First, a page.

This is the essay I wrote for Patience Salgado's Light project last fall. It's been painted over now, but while it was on the side of the building, it felt like I'd confessed and been forgiven. Sometimes I think it didn't happen, and sometimes I can not only see everything again clearly, but hear the men shouting, the sirens, the slight smell of tobacco from the man. I've wondered about this man ever since, and wish I could have thanked him, because I don't remember saying anything to him at all. It was 1965, Rochester, NY, near the corner of Gibbs St & E. Main.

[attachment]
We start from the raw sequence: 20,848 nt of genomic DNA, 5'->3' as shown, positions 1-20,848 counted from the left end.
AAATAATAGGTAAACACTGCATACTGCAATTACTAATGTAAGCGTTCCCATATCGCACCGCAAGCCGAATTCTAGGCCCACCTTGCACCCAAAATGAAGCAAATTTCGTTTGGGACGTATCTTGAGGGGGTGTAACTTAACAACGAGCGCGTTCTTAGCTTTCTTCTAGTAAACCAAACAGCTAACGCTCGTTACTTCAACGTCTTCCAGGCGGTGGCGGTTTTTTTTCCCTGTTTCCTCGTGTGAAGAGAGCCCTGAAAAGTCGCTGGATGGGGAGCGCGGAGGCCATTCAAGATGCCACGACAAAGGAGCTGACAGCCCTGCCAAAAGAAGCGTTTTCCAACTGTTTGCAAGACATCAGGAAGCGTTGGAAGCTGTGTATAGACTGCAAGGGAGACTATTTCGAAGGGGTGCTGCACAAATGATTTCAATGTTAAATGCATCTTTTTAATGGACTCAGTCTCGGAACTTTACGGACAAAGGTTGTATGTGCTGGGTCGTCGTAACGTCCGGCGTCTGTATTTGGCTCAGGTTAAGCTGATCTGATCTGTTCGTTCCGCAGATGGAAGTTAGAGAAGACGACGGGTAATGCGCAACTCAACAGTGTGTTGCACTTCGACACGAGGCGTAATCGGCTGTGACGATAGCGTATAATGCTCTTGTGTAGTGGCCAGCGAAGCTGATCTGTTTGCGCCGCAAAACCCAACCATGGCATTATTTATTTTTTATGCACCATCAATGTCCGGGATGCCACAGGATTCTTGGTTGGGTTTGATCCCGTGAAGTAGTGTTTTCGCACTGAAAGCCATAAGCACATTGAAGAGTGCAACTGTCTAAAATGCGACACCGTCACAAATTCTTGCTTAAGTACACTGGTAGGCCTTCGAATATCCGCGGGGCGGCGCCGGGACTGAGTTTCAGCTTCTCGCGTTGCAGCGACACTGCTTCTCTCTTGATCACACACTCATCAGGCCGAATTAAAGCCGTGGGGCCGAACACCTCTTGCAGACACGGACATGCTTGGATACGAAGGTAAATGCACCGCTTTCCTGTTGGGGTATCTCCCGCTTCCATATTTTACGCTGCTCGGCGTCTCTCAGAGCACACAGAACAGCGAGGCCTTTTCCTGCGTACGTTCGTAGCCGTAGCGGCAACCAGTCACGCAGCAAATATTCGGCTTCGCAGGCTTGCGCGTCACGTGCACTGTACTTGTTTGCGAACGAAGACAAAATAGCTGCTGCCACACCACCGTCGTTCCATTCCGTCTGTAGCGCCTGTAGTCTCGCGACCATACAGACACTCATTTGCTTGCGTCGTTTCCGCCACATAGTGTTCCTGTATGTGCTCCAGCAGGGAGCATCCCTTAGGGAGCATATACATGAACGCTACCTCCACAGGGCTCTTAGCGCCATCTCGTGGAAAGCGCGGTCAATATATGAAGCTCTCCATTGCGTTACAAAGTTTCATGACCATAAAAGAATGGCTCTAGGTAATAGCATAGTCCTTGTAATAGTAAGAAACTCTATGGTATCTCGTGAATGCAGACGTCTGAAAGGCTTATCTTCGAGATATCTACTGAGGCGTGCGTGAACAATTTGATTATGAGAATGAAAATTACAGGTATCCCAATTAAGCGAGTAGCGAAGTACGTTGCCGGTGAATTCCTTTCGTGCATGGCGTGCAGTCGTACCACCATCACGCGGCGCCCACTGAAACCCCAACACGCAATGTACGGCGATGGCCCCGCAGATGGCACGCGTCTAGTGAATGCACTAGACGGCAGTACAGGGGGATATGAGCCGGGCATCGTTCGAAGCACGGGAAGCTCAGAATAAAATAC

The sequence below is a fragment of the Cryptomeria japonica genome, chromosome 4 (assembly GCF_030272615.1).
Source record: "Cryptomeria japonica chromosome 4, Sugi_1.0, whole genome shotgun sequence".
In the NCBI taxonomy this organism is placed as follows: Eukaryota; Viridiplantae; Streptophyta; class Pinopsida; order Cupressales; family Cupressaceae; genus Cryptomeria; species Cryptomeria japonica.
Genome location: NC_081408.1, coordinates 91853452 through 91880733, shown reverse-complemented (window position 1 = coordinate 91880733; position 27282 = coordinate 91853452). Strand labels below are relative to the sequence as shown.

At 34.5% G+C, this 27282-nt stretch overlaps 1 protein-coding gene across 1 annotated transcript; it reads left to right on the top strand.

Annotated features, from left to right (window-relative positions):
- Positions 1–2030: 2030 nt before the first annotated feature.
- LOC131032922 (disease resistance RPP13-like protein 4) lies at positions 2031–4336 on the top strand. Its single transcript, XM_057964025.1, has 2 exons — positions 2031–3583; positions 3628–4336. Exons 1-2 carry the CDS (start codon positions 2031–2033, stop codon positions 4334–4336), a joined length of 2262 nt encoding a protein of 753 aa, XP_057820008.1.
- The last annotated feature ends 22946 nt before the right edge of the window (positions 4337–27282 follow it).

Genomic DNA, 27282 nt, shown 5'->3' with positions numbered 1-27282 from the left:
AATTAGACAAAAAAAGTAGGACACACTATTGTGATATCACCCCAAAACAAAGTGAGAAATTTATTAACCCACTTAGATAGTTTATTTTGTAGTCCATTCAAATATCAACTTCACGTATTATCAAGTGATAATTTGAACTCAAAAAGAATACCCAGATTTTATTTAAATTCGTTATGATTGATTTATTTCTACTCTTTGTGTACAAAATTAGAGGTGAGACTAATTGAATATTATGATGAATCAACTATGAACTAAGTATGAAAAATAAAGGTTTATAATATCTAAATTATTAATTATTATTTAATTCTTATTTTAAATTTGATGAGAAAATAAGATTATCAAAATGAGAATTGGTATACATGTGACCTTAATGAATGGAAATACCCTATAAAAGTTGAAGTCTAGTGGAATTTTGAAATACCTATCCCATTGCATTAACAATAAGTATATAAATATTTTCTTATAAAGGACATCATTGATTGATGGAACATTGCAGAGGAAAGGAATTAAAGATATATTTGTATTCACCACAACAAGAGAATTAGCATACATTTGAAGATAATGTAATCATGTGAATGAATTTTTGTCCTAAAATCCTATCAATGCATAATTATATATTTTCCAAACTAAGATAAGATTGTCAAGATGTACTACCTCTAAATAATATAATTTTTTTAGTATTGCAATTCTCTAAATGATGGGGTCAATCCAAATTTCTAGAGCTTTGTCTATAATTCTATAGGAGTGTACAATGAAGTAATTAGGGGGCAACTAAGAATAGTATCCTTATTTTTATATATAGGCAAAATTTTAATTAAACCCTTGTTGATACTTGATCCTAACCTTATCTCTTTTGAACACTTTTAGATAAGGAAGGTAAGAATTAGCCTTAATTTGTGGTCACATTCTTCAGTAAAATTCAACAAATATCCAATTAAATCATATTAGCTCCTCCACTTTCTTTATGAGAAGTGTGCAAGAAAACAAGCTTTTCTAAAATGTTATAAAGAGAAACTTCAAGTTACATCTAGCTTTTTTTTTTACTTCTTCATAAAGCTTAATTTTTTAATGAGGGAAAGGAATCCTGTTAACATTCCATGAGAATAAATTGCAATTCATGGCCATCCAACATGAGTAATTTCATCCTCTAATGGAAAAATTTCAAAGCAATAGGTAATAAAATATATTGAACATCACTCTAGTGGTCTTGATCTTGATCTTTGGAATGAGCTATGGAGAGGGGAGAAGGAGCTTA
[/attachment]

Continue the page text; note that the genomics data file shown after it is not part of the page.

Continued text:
My mother was scared, although she denied it. Traffic was snarled, and she let me out of the car near the corner, told me to go straight inside; she’d come find me after she parked. There were men running down the street, shouting. Horns blowing, police whistles. I ran to the big glass doors with the heavy brass handles, but they were locked. There were people inside, but they were all standing huddled together against the far wall, and even though they could see me, they didn’t come unlock the doors. They didn’t unlock the doors for a 6 year old girl, alone on the street, amidst the confusion, the anger, the rioting. I walked farther, trying other doors, getting more frightened, starting to cry, and then heard his voice, low and soft. “Here, miss.” He caught my shoulder and pulled me up into the alcove sheltering the doorway behind him. He put me slightly behind him as he stood leaning with apparent casual ease against the wall, blocking the doorway with his body. He said “You stay still now, just wait” as he put his hand down, spread his fingers out to hide my face. My white face. His fingers were wrinkled and scarred, more pink than his brown skin otherwise, and momentarily, the wonder of this chance for close inspection distracted me from my fear. I watched between those calloused fingers as men ran, white shirts and dark trousers, arms back to throw, fists clenched, brown faces with mouths open in anger, distrust, frustration. They flickered past in the spaces between his splayed fingers, the noise of the riot interrupted by his occasional soft murmur, “yes, you just stay quiet missy, nobody will notice you,” as the riot moved away down the street. He said not to tell anyone about it, when he got someone to open the door finally and sent me inside to safety. My mother later said the same thing, even though she meant not to tell my father that they’d locked me outside. I’ve never forgotten that man’s impulse to protect me, even in such a subtle way, though it most certainly put him at risk. His fingers linger in my mind, the cars and people flashing lights between them, like a warm filter, letting me see, but keeping me safe.